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Enhanced Molecular Appreciation of Psychiatric Disorders Through High-Dimensionality Data Acquisition and Analytics

  • Jaana van Gastel
  • Jhana O. Hendrickx
  • Hanne Leysen
  • Bronwen Martin
  • Len Veenker
  • Sophie Beuning
  • Violette Coppens
  • Manuel MorrensEmail author
  • Stuart MaudsleyEmail author
Protocol
Part of the Methods in Molecular Biology book series (MIMB, volume 2011)

Abstract

The initial diagnosis, molecular investigation, treatment, and posttreatment care of major psychiatric disorders (schizophrenia and bipolar depression) are all still significantly hindered by the current inability to define these disorders in an explicit molecular signaling manner. High-dimensionality data analytics, using large datastreams from transcriptomic, proteomic, or metabolomic investigations, will likely advance both the appreciation of the molecular nature of major psychiatric disorders and simultaneously enhance our ability to more efficiently diagnose and treat these debilitating conditions. High-dimensionality data analysis in psychiatric research has been heterogeneous in aims and methods and limited by insufficient sample sizes, poorly defined case definitions, methodological inhomogeneity, and confounding results. All of these issues combine to constrain the conclusions that can be extracted from them. Here, we discuss possibilities for overcoming methodological challenges through the implementation of transcriptomic, proteomic, or metabolomics signatures in psychiatric diagnosis and offer an outlook for future investigations. To fulfill the promise of intelligent high-dimensionality data-based differential diagnosis in mental disease diagnosis and treatment, future research will need large, well-defined cohorts in combination with state-of-the-art technologies.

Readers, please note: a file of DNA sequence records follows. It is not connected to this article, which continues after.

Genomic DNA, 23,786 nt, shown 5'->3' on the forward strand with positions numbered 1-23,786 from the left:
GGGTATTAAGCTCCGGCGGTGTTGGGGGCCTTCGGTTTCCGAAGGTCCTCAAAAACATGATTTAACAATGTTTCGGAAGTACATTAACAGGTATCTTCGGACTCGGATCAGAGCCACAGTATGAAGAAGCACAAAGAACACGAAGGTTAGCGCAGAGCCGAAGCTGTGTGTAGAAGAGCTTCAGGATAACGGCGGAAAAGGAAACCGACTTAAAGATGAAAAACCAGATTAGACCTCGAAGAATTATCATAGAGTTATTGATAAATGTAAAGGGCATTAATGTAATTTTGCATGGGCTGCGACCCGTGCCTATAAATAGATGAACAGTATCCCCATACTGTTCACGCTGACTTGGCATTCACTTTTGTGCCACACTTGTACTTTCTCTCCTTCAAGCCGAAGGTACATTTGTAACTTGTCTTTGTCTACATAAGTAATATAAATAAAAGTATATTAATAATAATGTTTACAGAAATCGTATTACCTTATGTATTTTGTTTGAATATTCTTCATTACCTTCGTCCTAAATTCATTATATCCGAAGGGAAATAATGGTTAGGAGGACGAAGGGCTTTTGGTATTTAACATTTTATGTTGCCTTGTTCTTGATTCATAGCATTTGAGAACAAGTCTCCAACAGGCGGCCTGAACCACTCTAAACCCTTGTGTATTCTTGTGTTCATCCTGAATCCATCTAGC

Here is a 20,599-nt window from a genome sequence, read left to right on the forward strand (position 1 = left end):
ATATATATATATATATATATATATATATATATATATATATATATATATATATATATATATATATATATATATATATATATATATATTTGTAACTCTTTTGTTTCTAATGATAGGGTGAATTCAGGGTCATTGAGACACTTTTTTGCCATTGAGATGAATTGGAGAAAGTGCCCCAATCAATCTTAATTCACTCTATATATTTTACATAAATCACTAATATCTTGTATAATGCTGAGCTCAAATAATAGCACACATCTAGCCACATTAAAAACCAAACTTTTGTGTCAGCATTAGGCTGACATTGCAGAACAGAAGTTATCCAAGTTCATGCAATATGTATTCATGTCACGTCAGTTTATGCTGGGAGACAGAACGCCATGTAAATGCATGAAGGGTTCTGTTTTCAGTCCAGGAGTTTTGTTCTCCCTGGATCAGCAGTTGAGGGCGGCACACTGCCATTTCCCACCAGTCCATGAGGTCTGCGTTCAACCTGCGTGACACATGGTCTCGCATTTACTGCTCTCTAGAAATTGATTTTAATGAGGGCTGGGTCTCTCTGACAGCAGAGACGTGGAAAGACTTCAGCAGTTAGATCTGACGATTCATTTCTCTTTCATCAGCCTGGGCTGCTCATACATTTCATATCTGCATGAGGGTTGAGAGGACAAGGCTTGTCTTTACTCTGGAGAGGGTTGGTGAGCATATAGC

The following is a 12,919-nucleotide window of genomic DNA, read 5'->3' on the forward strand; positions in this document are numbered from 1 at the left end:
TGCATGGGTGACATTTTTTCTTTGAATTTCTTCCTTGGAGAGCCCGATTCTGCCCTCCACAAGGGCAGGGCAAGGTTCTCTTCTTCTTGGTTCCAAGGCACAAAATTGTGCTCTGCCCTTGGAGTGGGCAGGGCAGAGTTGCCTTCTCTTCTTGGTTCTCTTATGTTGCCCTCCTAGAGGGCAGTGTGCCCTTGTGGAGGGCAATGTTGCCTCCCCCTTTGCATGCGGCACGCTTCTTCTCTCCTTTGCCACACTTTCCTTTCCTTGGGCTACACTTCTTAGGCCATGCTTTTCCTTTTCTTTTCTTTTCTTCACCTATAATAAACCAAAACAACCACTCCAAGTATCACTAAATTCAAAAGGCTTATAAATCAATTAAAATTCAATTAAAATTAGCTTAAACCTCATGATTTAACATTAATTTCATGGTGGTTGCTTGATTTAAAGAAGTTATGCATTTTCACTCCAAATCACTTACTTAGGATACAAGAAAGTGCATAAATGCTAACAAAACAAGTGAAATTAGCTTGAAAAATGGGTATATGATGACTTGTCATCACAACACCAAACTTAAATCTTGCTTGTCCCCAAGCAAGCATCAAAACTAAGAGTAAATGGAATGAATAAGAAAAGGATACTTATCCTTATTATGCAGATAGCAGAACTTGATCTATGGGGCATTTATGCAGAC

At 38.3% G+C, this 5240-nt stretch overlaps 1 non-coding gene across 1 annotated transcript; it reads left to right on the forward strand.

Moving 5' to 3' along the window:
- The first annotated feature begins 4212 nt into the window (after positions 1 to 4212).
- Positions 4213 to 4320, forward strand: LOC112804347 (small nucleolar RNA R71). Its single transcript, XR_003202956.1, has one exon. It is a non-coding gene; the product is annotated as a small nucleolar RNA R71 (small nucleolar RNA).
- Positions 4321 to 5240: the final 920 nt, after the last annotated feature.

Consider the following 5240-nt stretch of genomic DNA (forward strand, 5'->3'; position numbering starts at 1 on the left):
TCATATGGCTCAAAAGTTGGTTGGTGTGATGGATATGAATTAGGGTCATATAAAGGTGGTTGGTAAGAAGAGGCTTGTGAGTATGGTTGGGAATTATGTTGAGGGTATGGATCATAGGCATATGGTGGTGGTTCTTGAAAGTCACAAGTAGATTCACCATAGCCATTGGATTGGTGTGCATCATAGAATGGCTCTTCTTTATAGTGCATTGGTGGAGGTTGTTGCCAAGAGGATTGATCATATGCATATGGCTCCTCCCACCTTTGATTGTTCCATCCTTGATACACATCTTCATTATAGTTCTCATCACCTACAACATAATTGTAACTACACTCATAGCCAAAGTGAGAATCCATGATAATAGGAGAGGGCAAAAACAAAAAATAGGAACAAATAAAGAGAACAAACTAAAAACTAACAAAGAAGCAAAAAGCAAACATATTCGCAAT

Key words

High dimensionality Data acquisition Data analytics Transcriptomic Proteomic Metabolomic Psychiatric disorders 

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Copyright information

© Springer Science+Business Media, LLC, part of Springer Nature 2019

Authors and Affiliations

  • Jaana van Gastel
    • 1
    • 2
  • Jhana O. Hendrickx
    • 1
    • 2
  • Hanne Leysen
    • 1
    • 2
  • Bronwen Martin
    • 2
  • Len Veenker
    • 3
  • Sophie Beuning
    • 3
  • Violette Coppens
    • 3
  • Manuel Morrens
    • 3
    • 4
    Email author
  • Stuart Maudsley
    • 1
    • 2
    Email author
  1. 1.Receptor Biology Lab, Department of Biomedical ResearchUniversity of AntwerpAntwerpBelgium
  2. 2.Faculty of Pharmacy, Biomedical and Veterinary SciencesUniversity of AntwerpAntwerpBelgium
  3. 3.Collaborative Antwerp Psychiatric Research Institute, Faculty of Medicine and Health SciencesUniversity of AntwerpAntwerpBelgium
  4. 4.University of Antwerp Department of Psychiatry, Campus DuffelDuffelBelgium

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